1 COMMONWEALTH OF MASSACHUSETTS SUFFOLK, ss. SUPERIOR COURT SUCV2013-03831-BLS2 HILLSIDE FXF, LLC & JONES DEVELOPMENT COMPANY, LLC, Plaintiffs vs. PREMIER DESIGN + BUILD GROUP, LLC, HALEY & ALDRICH, INC., & G. LOPES CONSTRUCTION, INC., Defendants MEMORANDUM OF DECISION AND ORDER ON DEFENDANT HALEY & ALDRICH, INC.’S MOTION FOR SUMMARY JUDGMENT Plaintiffs Hillside FXF, LLC (Hillside) and Jones Development Company, LLC (Jones) filed this action against defendants, Haley & Aldrich, Inc. (Haley), Premier Design + Build Group, LLC (Premier), and G. Lopes Construction, Inc. (Lopes) seeking to recover damages relating to the construction of a freight facility in Northborough, Massachusetts. All three defendants have moved for summary judgment. This memorandum addresses that motion brought by the defendant Haley. The Plaintiffs’ Third Amended Complaint (the Complaint) asserts the following claims against Haley: breach of contract (Count II), gross negligence (Count VI), breach of express and implied warranties (Count VII), common law indemnity (Count VIII), reformation (Count IX), and negligent or intentional misrepresentation (Count X). Haley moves for summary judgment as to all of these counts. In the alternative, it argues that its liability must be capped pursuant to the written contracts it entered into with plaintiffs. The plaintiffs agree that summary judgment is appropriate as to Count VIII, their common law indemnity claim, but otherwise contest the 2 motion. This Court concludes that, with the exception of Count VIII, Haley’s motion must be Denied. BACKGROUND The relevant facts in the summary judgment record, viewed in the light most favorable to the plaintiffs, are as follows. Hillside and Jones, both based in Kansas City, Missouri, engage in commercial development and construction projects. On August 23, 2011, Hillside as the owner/developer and Premier as the general contractor entered into an agreement to construct a FedEx freight facility at 300 Bartlett Street, Northborough, Massachusetts (the Project). The Project’s plans required a significant amount of cut and fill and excavation work at the site to prepare for the building’s construction. The plaintiffs hired Haley to perform geotechnical consulting work as well as soil testing. Before construction began, Haley prepared a lengthy Report that summarized the results of subsurface soil explorations and made certain recommendations as to geotechnical design and construction for the proposed facility. This Report included Haley’s analysis of soil at the Project and its moisture contents, as well as its recommendation that compacted granular fill be used at certain areas of the site where unsuitable soils were located. On June 28, 2011, Haley and Hillside entered into a written agreement (the Reliance Agreement) stating that the services performed by Haley were subject to the scope of services expressed in the Report and that Hillside could rely on the Report, subject to certain terms and […]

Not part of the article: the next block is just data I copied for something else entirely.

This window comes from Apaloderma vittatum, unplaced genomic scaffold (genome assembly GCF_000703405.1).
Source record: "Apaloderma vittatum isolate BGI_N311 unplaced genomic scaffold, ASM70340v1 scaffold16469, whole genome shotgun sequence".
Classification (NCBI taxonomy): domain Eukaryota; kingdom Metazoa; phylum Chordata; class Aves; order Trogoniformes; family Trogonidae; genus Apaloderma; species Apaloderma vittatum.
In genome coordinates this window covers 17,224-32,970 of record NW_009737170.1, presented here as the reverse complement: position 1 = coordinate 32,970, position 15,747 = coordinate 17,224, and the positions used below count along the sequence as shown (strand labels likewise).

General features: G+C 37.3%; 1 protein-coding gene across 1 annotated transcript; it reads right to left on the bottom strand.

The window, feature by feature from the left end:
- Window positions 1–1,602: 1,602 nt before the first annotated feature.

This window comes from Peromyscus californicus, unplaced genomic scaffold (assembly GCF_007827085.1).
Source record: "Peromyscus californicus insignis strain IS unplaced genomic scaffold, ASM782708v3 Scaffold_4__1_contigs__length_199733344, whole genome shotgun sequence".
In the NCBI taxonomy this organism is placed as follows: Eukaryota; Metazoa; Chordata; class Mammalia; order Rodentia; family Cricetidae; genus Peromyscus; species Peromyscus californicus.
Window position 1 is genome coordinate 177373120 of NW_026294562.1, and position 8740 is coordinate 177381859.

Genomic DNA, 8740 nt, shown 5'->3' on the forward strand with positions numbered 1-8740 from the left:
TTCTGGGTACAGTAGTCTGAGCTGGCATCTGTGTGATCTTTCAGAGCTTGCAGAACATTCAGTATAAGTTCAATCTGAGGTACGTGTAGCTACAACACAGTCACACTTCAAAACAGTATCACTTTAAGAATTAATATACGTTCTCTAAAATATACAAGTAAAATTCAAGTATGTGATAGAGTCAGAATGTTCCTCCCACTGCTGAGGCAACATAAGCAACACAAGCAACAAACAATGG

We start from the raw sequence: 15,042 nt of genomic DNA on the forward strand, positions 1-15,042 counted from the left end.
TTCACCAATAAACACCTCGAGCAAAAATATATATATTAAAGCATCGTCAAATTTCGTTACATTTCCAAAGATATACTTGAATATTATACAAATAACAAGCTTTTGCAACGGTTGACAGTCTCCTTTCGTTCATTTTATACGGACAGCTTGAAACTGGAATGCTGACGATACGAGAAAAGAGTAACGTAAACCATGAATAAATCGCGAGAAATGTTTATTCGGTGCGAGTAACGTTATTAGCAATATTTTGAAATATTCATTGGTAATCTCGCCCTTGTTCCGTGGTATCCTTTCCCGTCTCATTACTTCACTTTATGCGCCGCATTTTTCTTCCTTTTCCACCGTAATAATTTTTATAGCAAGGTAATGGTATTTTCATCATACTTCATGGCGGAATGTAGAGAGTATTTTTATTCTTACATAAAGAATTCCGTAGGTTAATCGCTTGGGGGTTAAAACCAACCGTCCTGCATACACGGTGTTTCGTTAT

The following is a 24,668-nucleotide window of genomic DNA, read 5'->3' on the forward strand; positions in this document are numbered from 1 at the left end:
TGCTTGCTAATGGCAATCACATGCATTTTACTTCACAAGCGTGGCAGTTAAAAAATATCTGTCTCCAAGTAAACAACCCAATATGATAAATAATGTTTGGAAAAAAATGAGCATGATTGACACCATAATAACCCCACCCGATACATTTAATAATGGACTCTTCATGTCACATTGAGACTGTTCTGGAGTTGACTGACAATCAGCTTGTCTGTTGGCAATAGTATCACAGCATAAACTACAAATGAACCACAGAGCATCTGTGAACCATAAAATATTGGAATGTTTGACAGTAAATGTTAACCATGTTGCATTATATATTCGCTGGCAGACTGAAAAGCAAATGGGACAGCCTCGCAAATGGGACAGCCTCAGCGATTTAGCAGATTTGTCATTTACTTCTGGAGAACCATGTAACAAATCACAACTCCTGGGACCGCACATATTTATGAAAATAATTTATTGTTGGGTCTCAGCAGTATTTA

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Posted by Massachusetts Legal Resources - November 9, 2016 at 10:29 pm

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Upcoming Forum to ‘Build a Healthier South End’